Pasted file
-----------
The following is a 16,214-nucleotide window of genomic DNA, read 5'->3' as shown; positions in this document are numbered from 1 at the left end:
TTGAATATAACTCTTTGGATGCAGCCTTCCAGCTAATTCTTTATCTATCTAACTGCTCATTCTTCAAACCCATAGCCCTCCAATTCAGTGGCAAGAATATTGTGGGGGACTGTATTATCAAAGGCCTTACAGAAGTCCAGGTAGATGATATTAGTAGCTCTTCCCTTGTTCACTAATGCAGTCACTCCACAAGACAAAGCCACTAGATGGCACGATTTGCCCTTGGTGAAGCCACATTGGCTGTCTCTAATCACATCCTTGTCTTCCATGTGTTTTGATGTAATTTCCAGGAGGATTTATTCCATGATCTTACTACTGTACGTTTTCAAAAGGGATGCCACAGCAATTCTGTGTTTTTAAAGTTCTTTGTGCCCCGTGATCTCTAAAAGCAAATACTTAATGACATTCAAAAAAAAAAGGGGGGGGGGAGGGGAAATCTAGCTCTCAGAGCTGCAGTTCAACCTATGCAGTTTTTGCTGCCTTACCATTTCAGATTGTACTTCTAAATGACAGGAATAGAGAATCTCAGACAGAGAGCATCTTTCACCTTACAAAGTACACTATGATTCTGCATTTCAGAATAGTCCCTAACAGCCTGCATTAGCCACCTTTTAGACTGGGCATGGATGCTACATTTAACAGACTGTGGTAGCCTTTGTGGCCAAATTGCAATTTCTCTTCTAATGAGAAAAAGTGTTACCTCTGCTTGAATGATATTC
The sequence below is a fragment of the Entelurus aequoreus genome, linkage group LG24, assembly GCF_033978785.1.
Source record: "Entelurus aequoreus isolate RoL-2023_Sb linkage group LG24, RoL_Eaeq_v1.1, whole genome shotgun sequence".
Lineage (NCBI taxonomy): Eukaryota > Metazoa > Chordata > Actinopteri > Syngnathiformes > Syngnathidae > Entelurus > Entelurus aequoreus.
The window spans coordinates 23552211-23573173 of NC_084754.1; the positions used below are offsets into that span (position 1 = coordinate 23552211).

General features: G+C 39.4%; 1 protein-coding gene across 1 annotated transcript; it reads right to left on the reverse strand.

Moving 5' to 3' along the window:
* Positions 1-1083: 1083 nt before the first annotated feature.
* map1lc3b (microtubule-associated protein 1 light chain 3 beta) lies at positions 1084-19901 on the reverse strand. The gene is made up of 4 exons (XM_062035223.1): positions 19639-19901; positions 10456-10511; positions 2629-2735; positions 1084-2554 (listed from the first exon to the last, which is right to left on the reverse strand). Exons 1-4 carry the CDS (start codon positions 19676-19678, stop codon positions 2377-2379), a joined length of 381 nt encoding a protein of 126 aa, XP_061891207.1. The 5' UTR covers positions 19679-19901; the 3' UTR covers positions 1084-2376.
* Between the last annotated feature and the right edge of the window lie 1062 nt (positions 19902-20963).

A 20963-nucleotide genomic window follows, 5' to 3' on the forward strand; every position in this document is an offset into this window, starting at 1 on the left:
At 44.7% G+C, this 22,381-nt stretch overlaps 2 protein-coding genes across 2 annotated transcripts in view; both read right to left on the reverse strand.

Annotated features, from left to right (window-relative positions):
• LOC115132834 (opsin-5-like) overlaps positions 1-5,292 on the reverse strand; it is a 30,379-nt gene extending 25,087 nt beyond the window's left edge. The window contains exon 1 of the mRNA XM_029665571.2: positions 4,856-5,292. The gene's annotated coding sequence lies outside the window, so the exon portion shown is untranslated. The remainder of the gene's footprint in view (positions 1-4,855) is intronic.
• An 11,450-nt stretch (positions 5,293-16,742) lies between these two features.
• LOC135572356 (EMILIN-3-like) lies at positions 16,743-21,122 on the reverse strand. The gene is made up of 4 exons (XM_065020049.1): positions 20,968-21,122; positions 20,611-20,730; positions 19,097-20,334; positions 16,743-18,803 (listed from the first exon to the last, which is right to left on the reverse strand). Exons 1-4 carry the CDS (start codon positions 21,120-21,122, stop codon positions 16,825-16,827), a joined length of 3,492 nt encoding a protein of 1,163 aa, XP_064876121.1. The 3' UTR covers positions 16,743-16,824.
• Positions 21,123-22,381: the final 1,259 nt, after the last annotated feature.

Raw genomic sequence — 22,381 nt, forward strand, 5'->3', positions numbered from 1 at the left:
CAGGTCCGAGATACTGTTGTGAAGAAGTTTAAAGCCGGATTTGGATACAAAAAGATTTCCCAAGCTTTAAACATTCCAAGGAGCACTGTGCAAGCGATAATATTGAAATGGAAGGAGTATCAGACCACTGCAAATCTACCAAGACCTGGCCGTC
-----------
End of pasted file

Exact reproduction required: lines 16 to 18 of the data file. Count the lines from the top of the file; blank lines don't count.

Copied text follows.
• An 11,450-nt stretch (positions 5,293-16,742) lies between these two features.
• LOC135572356 (EMILIN-3-like) lies at positions 16,743-21,122 on the reverse strand. The gene is made up of 4 exons (XM_065020049.1): positions 20,968-21,122; positions 20,611-20,730; positions 19,097-20,334; positions 16,743-18,803 (listed from the first exon to the last, which is right to left on the reverse strand). Exons 1-4 carry the CDS (start codon positions 21,120-21,122, stop codon positions 16,825-16,827), a joined length of 3,492 nt encoding a protein of 1,163 aa, XP_064876121.1. The 3' UTR covers positions 16,743-16,824.
• Positions 21,123-22,381: the final 1,259 nt, after the last annotated feature.